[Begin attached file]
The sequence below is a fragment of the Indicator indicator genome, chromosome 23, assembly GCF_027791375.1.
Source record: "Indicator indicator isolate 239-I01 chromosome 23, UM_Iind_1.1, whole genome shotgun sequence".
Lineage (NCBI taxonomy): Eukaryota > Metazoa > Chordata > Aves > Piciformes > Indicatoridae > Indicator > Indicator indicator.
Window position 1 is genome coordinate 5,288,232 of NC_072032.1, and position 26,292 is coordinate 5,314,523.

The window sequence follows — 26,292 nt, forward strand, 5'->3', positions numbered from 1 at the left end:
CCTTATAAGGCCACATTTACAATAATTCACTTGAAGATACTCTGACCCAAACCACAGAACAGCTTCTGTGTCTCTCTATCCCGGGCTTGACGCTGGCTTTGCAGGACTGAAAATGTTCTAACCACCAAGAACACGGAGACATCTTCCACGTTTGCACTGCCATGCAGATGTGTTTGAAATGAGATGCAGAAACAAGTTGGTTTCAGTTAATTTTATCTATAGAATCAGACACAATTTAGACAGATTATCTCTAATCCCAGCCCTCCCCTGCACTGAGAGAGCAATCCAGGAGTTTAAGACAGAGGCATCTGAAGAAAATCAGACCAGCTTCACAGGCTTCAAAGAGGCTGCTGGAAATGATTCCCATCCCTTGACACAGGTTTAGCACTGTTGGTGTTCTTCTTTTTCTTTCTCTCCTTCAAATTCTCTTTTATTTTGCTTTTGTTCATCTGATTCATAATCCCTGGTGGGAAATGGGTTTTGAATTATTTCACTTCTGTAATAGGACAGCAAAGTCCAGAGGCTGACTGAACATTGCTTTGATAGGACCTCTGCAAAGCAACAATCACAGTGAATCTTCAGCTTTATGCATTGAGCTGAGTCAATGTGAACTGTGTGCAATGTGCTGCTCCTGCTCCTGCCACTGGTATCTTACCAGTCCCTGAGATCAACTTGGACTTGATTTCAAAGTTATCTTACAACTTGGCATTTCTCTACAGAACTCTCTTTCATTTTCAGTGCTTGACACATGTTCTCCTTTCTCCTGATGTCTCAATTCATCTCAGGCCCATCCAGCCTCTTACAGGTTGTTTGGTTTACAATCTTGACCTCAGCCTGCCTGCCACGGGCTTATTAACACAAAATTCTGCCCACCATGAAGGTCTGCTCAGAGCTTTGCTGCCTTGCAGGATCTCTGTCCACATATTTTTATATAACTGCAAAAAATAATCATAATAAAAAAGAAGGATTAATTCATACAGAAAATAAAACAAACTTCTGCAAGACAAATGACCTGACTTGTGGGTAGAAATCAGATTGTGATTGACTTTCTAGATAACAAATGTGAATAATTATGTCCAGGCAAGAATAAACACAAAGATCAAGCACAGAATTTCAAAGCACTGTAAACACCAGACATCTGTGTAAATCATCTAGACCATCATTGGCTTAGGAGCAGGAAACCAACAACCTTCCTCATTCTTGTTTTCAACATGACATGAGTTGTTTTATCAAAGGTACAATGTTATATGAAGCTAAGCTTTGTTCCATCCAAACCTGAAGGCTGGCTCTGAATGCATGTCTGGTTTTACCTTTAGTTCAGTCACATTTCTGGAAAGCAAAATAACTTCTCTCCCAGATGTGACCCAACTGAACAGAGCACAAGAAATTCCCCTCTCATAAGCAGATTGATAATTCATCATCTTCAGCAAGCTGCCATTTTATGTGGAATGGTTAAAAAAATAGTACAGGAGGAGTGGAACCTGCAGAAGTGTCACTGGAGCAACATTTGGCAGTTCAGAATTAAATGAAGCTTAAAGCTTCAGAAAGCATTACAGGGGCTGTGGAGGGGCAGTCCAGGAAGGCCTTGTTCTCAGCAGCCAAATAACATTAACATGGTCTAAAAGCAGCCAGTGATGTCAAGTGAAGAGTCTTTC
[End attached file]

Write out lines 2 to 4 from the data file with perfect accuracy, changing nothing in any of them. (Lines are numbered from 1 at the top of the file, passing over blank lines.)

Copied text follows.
Source record: "Indicator indicator isolate 239-I01 chromosome 23, UM_Iind_1.1, whole genome shotgun sequence".
Lineage (NCBI taxonomy): Eukaryota > Metazoa > Chordata > Aves > Piciformes > Indicatoridae > Indicator > Indicator indicator.
Window position 1 is genome coordinate 5,288,232 of NC_072032.1, and position 26,292 is coordinate 5,314,523.